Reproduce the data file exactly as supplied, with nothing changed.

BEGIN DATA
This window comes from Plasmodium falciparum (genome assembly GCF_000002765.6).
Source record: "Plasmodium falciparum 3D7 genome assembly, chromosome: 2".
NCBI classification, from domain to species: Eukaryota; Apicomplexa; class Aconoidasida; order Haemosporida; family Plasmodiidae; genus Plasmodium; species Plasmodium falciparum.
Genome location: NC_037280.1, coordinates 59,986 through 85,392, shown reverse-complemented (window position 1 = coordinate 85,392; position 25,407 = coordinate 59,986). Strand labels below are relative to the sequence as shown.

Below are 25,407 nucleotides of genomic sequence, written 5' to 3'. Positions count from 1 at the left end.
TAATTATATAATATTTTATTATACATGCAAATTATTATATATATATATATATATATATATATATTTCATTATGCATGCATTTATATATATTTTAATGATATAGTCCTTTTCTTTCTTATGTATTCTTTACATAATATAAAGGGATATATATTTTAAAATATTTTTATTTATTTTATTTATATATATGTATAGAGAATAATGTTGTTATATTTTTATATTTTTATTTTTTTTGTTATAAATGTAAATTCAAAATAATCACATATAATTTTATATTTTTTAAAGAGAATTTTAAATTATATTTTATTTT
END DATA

This window comes from Plasmodium falciparum (genome assembly GCF_000002765.6).
Source record: "Plasmodium falciparum 3D7 genome assembly, chromosome: 2".
NCBI classification, from domain to species: Eukaryota; Apicomplexa; class Aconoidasida; order Haemosporida; family Plasmodiidae; genus Plasmodium; species Plasmodium falciparum.
Genome location: NC_037280.1, coordinates 59,986 through 85,392, shown reverse-complemented (window position 1 = coordinate 85,392; position 25,407 = coordinate 59,986). Strand labels below are relative to the sequence as shown.

Below are 25,407 nucleotides of genomic sequence, written 5' to 3'. Positions count from 1 at the left end.
TAATTATATAATATTTTATTATACATGCAAATTATTATATATATATATATATATATATATATATTTCATTATGCATGCATTTATATATATTTTAATGATATAGTCCTTTTCTTTCTTATGTATTCTTTACATAATATAAAGGGATATATATTTTAAAATATTTTTATTTATTTTATTTATATATATGTATAGAGAATAATGTTGTTATATTTTTATATTTTTATTTTTTTTGTTATAAATGTAAATTCAAAATAATCACATATAATTTTATATTTTTTAAAGAGAATTTTAAATTATATTTTATTTT